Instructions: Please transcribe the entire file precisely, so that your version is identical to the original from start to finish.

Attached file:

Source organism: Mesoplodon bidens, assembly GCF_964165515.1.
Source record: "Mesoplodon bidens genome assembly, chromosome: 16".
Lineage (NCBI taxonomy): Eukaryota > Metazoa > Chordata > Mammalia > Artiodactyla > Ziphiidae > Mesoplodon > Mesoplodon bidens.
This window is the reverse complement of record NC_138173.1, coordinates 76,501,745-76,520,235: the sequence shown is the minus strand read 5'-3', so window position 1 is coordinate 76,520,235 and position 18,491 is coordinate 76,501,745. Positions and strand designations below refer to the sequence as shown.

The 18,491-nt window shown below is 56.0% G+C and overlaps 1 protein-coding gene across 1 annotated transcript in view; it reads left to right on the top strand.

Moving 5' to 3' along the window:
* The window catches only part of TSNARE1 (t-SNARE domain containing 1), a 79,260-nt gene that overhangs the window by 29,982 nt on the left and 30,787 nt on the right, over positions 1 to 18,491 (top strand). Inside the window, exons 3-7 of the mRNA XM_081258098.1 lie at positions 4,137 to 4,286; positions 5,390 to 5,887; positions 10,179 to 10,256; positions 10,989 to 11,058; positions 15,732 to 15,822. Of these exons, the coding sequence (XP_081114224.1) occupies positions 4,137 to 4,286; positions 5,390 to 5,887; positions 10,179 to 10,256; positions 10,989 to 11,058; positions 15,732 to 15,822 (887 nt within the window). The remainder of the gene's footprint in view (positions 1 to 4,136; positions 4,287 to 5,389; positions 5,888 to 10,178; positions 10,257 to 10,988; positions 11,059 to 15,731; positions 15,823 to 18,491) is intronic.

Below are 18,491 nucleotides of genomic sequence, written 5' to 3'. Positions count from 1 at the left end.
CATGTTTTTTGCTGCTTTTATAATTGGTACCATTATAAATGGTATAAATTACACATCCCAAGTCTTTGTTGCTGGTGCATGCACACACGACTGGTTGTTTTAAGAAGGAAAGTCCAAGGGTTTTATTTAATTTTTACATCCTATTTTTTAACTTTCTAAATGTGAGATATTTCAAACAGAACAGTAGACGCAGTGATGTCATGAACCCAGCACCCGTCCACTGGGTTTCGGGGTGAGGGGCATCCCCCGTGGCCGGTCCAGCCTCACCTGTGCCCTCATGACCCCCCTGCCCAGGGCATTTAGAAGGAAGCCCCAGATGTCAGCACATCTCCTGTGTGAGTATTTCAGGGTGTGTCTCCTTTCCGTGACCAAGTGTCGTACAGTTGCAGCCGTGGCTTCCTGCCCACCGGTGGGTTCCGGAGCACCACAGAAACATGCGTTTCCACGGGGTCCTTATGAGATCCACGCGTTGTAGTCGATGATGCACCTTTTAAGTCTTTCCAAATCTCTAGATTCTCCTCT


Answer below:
Source organism: Mesoplodon bidens, assembly GCF_964165515.1.
Source record: "Mesoplodon bidens genome assembly, chromosome: 16".
Lineage (NCBI taxonomy): Eukaryota > Metazoa > Chordata > Mammalia > Artiodactyla > Ziphiidae > Mesoplodon > Mesoplodon bidens.
This window is the reverse complement of record NC_138173.1, coordinates 76,501,745-76,520,235: the sequence shown is the minus strand read 5'-3', so window position 1 is coordinate 76,520,235 and position 18,491 is coordinate 76,501,745. Positions and strand designations below refer to the sequence as shown.

The 18,491-nt window shown below is 56.0% G+C and overlaps 1 protein-coding gene across 1 annotated transcript in view; it reads left to right on the top strand.

Moving 5' to 3' along the window:
* The window catches only part of TSNARE1 (t-SNARE domain containing 1), a 79,260-nt gene that overhangs the window by 29,982 nt on the left and 30,787 nt on the right, over positions 1 to 18,491 (top strand). Inside the window, exons 3-7 of the mRNA XM_081258098.1 lie at positions 4,137 to 4,286; positions 5,390 to 5,887; positions 10,179 to 10,256; positions 10,989 to 11,058; positions 15,732 to 15,822. Of these exons, the coding sequence (XP_081114224.1) occupies positions 4,137 to 4,286; positions 5,390 to 5,887; positions 10,179 to 10,256; positions 10,989 to 11,058; positions 15,732 to 15,822 (887 nt within the window). The remainder of the gene's footprint in view (positions 1 to 4,136; positions 4,287 to 5,389; positions 5,888 to 10,178; positions 10,257 to 10,988; positions 11,059 to 15,731; positions 15,823 to 18,491) is intronic.

Below are 18,491 nucleotides of genomic sequence, written 5' to 3'. Positions count from 1 at the left end.
CATGTTTTTTGCTGCTTTTATAATTGGTACCATTATAAATGGTATAAATTACACATCCCAAGTCTTTGTTGCTGGTGCATGCACACACGACTGGTTGTTTTAAGAAGGAAAGTCCAAGGGTTTTATTTAATTTTTACATCCTATTTTTTAACTTTCTAAATGTGAGATATTTCAAACAGAACAGTAGACGCAGTGATGTCATGAACCCAGCACCCGTCCACTGGGTTTCGGGGTGAGGGGCATCCCCCGTGGCCGGTCCAGCCTCACCTGTGCCCTCATGACCCCCCTGCCCAGGGCATTTAGAAGGAAGCCCCAGATGTCAGCACATCTCCTGTGTGAGTATTTCAGGGTGTGTCTCCTTTCCGTGACCAAGTGTCGTACAGTTGCAGCCGTGGCTTCCTGCCCACCGGTGGGTTCCGGAGCACCACAGAAACATGCGTTTCCACGGGGTCCTTATGAGATCCACGCGTTGTAGTCGATGATGCACCTTTTAAGTCTTTCCAAATCTCTAGATTCTCCTCT